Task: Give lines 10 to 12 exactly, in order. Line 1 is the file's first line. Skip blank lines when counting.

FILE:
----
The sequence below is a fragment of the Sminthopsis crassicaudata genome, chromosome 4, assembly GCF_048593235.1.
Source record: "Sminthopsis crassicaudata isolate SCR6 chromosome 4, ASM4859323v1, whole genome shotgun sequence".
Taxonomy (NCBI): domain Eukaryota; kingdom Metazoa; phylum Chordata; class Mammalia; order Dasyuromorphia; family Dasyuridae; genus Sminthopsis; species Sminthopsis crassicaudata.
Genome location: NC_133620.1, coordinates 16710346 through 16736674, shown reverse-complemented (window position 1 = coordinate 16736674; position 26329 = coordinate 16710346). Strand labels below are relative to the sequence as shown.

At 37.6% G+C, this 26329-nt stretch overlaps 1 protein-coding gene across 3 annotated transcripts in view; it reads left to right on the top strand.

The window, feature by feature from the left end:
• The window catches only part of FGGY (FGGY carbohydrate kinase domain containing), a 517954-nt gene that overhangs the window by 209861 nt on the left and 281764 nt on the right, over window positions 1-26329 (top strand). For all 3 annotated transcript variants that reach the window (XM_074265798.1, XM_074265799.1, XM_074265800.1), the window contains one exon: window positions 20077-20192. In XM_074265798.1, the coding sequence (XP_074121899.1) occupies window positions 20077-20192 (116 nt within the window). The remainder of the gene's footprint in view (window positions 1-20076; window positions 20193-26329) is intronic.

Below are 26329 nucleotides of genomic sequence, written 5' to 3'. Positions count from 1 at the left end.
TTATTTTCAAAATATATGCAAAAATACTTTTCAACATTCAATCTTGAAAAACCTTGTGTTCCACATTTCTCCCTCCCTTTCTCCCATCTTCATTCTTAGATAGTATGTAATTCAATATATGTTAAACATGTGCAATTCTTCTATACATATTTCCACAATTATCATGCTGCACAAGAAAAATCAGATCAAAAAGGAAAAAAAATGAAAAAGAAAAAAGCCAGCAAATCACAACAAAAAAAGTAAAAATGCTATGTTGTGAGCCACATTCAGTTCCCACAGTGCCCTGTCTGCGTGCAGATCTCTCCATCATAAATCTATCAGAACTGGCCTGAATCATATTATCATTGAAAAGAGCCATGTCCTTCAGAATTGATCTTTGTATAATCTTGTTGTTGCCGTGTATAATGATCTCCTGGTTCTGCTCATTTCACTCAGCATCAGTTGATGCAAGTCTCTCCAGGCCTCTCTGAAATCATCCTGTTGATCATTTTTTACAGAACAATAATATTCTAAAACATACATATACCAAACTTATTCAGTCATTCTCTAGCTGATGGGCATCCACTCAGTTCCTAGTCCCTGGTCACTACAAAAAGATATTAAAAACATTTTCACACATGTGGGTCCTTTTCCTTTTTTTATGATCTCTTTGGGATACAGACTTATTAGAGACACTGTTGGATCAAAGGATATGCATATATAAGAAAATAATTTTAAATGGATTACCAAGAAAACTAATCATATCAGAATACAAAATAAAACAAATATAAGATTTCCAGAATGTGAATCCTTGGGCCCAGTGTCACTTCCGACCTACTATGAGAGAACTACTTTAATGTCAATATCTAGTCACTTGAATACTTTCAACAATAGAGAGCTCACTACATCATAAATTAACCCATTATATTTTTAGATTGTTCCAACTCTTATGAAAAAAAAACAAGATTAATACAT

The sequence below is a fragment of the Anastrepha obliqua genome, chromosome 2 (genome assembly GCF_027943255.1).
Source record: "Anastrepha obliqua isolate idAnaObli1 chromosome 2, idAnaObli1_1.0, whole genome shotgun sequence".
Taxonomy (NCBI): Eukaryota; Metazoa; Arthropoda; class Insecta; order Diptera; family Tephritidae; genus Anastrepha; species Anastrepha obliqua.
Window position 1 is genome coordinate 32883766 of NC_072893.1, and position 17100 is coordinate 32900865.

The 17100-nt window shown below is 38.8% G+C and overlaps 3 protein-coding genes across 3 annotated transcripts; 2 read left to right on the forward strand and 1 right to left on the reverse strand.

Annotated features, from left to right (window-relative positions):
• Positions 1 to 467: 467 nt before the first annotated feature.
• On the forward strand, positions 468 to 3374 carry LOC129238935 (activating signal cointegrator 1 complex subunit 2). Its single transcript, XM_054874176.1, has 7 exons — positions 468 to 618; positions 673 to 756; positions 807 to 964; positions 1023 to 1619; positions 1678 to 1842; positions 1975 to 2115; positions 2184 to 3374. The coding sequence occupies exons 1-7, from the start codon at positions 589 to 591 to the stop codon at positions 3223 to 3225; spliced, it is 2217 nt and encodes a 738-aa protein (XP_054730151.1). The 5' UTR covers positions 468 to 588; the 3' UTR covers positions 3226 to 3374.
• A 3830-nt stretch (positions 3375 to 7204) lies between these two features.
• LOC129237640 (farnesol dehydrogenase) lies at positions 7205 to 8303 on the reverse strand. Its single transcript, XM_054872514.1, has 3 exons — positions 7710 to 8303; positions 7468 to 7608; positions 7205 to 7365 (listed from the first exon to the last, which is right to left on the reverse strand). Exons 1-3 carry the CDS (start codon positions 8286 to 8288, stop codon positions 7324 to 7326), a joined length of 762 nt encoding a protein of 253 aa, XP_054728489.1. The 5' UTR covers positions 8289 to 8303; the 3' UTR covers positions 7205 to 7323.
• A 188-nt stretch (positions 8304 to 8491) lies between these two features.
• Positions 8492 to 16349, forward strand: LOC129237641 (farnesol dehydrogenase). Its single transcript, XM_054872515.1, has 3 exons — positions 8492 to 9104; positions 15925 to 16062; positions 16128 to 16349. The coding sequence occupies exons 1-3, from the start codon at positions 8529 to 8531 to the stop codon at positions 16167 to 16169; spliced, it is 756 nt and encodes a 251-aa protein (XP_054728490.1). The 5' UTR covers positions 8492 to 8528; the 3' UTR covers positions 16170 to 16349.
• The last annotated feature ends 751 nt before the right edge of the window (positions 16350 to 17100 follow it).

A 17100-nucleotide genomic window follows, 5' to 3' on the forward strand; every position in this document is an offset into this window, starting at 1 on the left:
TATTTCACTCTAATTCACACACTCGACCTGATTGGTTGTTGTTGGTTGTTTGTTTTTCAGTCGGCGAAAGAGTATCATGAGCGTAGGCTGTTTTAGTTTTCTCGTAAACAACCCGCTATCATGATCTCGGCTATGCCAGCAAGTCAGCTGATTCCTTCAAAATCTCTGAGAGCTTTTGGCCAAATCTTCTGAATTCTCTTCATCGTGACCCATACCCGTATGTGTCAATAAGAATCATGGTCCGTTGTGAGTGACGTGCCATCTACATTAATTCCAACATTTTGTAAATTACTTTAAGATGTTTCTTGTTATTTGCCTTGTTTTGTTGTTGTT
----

The sequence below is a fragment of the Anastrepha obliqua genome, chromosome 2 (genome assembly GCF_027943255.1).
Source record: "Anastrepha obliqua isolate idAnaObli1 chromosome 2, idAnaObli1_1.0, whole genome shotgun sequence".
Taxonomy (NCBI): Eukaryota; Metazoa; Arthropoda; class Insecta; order Diptera; family Tephritidae; genus Anastrepha; species Anastrepha obliqua.